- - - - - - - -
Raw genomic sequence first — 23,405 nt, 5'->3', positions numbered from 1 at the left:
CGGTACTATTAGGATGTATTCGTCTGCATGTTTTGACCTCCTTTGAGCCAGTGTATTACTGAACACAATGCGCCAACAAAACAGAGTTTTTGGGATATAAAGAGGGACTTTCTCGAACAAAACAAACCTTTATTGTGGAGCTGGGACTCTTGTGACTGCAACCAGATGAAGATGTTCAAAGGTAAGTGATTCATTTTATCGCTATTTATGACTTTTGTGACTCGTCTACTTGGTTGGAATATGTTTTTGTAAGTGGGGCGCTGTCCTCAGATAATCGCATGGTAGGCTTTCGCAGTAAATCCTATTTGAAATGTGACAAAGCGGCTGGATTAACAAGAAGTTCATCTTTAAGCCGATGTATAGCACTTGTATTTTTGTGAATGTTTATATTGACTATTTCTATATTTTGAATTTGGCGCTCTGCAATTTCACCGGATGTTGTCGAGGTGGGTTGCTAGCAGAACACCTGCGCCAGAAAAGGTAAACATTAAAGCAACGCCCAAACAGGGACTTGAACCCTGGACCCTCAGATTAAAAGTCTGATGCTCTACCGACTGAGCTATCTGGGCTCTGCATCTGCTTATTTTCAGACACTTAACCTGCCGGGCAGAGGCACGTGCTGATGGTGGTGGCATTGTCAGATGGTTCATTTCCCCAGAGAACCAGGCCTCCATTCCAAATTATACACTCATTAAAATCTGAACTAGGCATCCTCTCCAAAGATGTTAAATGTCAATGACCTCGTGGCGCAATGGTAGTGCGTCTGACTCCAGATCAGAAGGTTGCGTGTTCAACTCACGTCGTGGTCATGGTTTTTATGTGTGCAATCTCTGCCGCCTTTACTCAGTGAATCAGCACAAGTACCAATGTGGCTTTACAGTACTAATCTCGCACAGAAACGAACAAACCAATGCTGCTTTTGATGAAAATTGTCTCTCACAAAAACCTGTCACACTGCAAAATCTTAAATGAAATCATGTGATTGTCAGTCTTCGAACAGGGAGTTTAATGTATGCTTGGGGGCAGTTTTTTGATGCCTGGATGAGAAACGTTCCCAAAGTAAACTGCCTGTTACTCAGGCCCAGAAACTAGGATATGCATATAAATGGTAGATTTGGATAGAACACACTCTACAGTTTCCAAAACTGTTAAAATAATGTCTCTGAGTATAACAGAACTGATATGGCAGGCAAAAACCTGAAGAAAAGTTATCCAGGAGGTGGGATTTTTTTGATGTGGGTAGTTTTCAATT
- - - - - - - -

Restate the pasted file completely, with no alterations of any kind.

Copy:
Raw genomic sequence first — 23,405 nt, 5'->3', positions numbered from 1 at the left:
CGGTACTATTAGGATGTATTCGTCTGCATGTTTTGACCTCCTTTGAGCCAGTGTATTACTGAACACAATGCGCCAACAAAACAGAGTTTTTGGGATATAAAGAGGGACTTTCTCGAACAAAACAAACCTTTATTGTGGAGCTGGGACTCTTGTGACTGCAACCAGATGAAGATGTTCAAAGGTAAGTGATTCATTTTATCGCTATTTATGACTTTTGTGACTCGTCTACTTGGTTGGAATATGTTTTTGTAAGTGGGGCGCTGTCCTCAGATAATCGCATGGTAGGCTTTCGCAGTAAATCCTATTTGAAATGTGACAAAGCGGCTGGATTAACAAGAAGTTCATCTTTAAGCCGATGTATAGCACTTGTATTTTTGTGAATGTTTATATTGACTATTTCTATATTTTGAATTTGGCGCTCTGCAATTTCACCGGATGTTGTCGAGGTGGGTTGCTAGCAGAACACCTGCGCCAGAAAAGGTAAACATTAAAGCAACGCCCAAACAGGGACTTGAACCCTGGACCCTCAGATTAAAAGTCTGATGCTCTACCGACTGAGCTATCTGGGCTCTGCATCTGCTTATTTTCAGACACTTAACCTGCCGGGCAGAGGCACGTGCTGATGGTGGTGGCATTGTCAGATGGTTCATTTCCCCAGAGAACCAGGCCTCCATTCCAAATTATACACTCATTAAAATCTGAACTAGGCATCCTCTCCAAAGATGTTAAATGTCAATGACCTCGTGGCGCAATGGTAGTGCGTCTGACTCCAGATCAGAAGGTTGCGTGTTCAACTCACGTCGTGGTCATGGTTTTTATGTGTGCAATCTCTGCCGCCTTTACTCAGTGAATCAGCACAAGTACCAATGTGGCTTTACAGTACTAATCTCGCACAGAAACGAACAAACCAATGCTGCTTTTGATGAAAATTGTCTCTCACAAAAACCTGTCACACTGCAAAATCTTAAATGAAATCATGTGATTGTCAGTCTTCGAACAGGGAGTTTAATGTATGCTTGGGGGCAGTTTTTTGATGCCTGGATGAGAAACGTTCCCAAAGTAAACTGCCTGTTACTCAGGCCCAGAAACTAGGATATGCATATAAATGGTAGATTTGGATAGAACACACTCTACAGTTTCCAAAACTGTTAAAATAATGTCTCTGAGTATAACAGAACTGATATGGCAGGCAAAAACCTGAAGAAAAGTTATCCAGGAGGTGGGATTTTTTTGATGTGGGTAGTTTTCAATT